B lymphocyte responses in Parkinson's disease and their possible significance in disease progression.
Scott KM., Chong YT., Park S., Wijeyekoon RS., Hayat S., Mathews RJ., Fitzpatrick Z., Tyers P., Wright G., Whitby J., Barker RA., Hu MT., Williams-Gray CH., Clatworthy MR.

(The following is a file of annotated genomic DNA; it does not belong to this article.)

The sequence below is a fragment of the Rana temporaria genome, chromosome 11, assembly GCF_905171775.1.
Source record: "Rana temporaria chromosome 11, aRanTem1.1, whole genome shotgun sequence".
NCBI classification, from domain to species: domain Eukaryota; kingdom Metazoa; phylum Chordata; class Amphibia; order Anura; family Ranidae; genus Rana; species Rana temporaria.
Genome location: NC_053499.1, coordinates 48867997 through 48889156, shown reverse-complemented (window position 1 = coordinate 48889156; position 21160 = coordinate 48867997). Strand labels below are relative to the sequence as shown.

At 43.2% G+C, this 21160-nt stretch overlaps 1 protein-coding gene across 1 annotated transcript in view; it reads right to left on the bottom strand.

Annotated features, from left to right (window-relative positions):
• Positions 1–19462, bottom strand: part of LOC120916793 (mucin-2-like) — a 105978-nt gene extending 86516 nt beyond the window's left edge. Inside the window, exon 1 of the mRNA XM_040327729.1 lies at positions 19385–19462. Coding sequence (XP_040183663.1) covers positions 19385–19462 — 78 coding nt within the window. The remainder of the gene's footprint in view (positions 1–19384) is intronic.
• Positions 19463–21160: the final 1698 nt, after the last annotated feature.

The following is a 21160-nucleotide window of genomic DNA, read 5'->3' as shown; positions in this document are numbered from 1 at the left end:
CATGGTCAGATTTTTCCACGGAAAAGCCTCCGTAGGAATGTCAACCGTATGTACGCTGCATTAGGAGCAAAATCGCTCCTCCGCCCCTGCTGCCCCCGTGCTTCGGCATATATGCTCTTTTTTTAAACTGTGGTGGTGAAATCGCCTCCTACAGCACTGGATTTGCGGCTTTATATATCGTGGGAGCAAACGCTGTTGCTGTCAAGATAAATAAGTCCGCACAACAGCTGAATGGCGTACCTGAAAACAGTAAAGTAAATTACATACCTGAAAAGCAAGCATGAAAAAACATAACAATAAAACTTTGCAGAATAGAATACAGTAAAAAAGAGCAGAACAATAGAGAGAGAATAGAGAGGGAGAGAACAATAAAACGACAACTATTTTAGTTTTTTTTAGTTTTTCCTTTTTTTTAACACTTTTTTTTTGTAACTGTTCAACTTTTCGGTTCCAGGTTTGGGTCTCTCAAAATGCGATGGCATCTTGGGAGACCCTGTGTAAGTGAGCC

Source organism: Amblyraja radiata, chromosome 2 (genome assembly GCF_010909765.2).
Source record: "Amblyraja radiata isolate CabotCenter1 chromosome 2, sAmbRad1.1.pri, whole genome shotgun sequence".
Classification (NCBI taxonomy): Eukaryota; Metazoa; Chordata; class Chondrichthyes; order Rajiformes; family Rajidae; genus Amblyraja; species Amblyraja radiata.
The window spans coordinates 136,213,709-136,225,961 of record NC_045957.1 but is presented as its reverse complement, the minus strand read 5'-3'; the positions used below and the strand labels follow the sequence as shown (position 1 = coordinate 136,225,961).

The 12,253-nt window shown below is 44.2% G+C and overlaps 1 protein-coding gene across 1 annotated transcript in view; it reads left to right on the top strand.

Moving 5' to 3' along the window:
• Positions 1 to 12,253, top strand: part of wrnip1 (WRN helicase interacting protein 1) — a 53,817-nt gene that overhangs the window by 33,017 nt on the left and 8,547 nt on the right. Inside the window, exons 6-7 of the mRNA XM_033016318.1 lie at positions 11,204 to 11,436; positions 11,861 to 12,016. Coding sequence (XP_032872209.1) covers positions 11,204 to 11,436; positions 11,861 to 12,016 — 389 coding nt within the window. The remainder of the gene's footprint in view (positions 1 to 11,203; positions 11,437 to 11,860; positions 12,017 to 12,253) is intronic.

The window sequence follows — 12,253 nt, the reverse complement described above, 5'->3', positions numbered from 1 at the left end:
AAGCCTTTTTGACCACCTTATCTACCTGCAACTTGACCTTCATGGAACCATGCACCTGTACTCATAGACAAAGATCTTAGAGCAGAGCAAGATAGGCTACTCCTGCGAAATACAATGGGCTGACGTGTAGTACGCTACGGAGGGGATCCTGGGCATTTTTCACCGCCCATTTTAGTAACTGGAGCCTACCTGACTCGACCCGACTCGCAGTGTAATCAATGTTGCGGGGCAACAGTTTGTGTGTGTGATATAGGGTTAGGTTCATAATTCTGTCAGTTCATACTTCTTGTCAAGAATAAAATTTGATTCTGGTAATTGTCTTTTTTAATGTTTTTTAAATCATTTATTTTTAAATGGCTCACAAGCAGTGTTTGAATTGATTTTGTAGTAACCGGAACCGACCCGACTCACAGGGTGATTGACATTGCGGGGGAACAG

Inflammation contributes to Parkinson's disease pathogenesis. We hypothesized that B lymphocytes are involved in Parkinson's disease progression. We measured antibodies to alpha-synuclein and tau in serum from patients with rapid eye movement sleep behaviour disorder (n = 79), early Parkinson's disease (n = 50) and matched controls (n = 50). Rapid eye movement sleep behaviour disorder cases were stratified by risk of progression to Parkinson's disease (low risk = 30, high risk = 49). We also measured B-cell activating factor of the tumour necrosis factor receptor family, C-reactive protein and total immunoglobulin G. We found elevated levels of antibodies to alpha-synuclein fibrils in rapid eye movement sleep behaviour disorder patients at high risk of Parkinson's disease conversion (ANOVA, P < 0.001) and lower S129D peptide-specific antibodies in those at low risk (ANOVA, P < 0.001). An early humoral response to alpha-synuclein is therefore detectable prior to the development of Parkinson's disease. Peripheral B lymphocyte phenotyping using flow cytometry in early Parkinson's disease patients and matched controls (n = 41 per group) revealed reduced B cells in Parkinson's disease, particularly in those at higher risk of developing an early dementia [t(3) = 2.87, P = 0.01]. Patients with a greater proportion of regulatory B cells had better motor scores [F(4,24) = 3.612, P = 0.019], suggesting they have a protective role in Parkinson's disease. In contrast, B cells isolated from Parkinson's disease patients at higher risk of dementia had greater cytokine (interleukin 6 and interleukin 10) responses following in vitro stimulation. We assessed peripheral blood lymphocytes in alpha-synuclein transgenic mouse models of Parkinson's disease: they also had reduced B cells, suggesting this is related to alpha-synuclein pathology. In a toxin-based mouse model of Parkinson's disease, B-cell deficiency or depletion resulted in worse pathological and behavioural outcomes, supporting the conclusion that B cells play an early protective role in dopaminergic cell loss. In conclusion, we found changes in the B-cell compartment associated with risk of disease progression in rapid eye movement sleep behaviour disorder (higher alpha-synuclein antibodies) and early Parkinson's disease (lower levels of B lymphocytes that were more reactive to stimulation). Regulatory B cells play a protective role in a mouse model, potentially by attenuating inflammation and dopaminergic cell loss. B cells are therefore likely to be involved in the pathogenesis of Parkinson's disease, albeit in a complex way, and thus warrant consideration as a therapeutic target.